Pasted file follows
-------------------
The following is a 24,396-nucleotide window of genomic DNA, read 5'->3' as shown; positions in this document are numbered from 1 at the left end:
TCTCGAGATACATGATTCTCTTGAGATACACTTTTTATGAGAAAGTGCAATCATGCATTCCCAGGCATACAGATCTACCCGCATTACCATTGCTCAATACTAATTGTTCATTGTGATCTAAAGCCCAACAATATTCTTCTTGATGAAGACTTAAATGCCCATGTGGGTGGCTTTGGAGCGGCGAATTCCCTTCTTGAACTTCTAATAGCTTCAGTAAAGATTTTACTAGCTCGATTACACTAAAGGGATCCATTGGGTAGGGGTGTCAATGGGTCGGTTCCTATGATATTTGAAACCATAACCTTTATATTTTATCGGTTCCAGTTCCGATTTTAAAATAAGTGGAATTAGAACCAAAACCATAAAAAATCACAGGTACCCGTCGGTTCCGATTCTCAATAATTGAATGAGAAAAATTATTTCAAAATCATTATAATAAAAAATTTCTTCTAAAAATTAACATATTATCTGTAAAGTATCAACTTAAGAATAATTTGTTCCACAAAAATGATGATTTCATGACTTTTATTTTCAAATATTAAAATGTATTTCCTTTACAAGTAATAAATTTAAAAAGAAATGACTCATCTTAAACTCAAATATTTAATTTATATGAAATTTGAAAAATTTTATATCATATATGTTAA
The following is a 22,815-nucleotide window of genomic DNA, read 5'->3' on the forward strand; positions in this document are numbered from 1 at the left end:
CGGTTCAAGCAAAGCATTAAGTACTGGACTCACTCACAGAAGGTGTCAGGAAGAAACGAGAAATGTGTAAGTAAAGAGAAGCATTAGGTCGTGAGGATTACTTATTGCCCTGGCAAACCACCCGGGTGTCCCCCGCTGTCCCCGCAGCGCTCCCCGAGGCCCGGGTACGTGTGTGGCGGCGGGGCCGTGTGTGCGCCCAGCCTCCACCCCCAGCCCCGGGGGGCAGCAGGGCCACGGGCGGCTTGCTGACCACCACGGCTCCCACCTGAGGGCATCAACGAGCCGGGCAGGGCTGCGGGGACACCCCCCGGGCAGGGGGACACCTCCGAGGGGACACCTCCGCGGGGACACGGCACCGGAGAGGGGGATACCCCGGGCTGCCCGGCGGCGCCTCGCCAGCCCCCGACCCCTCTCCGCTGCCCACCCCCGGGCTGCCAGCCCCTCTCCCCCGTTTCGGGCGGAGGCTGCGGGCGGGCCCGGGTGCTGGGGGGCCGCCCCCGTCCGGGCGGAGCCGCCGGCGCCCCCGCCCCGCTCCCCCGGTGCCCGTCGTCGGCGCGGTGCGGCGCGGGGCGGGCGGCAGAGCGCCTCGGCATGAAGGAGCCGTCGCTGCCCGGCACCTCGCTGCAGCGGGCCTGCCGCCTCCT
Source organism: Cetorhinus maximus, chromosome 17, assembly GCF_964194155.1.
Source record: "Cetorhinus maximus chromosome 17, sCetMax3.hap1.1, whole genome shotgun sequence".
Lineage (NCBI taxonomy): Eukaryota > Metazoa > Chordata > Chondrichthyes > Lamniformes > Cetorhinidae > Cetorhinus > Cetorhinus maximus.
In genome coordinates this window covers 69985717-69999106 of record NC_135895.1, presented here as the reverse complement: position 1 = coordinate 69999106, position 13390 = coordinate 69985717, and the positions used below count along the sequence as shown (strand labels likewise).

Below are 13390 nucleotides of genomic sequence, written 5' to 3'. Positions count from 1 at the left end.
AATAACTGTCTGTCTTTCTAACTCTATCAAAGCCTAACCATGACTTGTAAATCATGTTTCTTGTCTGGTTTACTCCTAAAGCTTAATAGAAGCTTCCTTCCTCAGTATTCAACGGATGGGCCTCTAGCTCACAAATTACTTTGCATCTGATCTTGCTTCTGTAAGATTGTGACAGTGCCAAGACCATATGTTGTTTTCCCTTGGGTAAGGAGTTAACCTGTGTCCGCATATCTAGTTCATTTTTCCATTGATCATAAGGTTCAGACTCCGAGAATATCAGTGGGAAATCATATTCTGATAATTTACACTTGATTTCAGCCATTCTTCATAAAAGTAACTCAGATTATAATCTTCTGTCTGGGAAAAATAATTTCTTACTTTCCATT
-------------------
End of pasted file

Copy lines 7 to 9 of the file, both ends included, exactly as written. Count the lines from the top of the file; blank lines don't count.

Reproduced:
Lineage (NCBI taxonomy): Eukaryota > Metazoa > Chordata > Chondrichthyes > Lamniformes > Cetorhinidae > Cetorhinus > Cetorhinus maximus.
In genome coordinates this window covers 69985717-69999106 of record NC_135895.1, presented here as the reverse complement: position 1 = coordinate 69999106, position 13390 = coordinate 69985717, and the positions used below count along the sequence as shown (strand labels likewise).

Below are 13390 nucleotides of genomic sequence, written 5' to 3'. Positions count from 1 at the left end.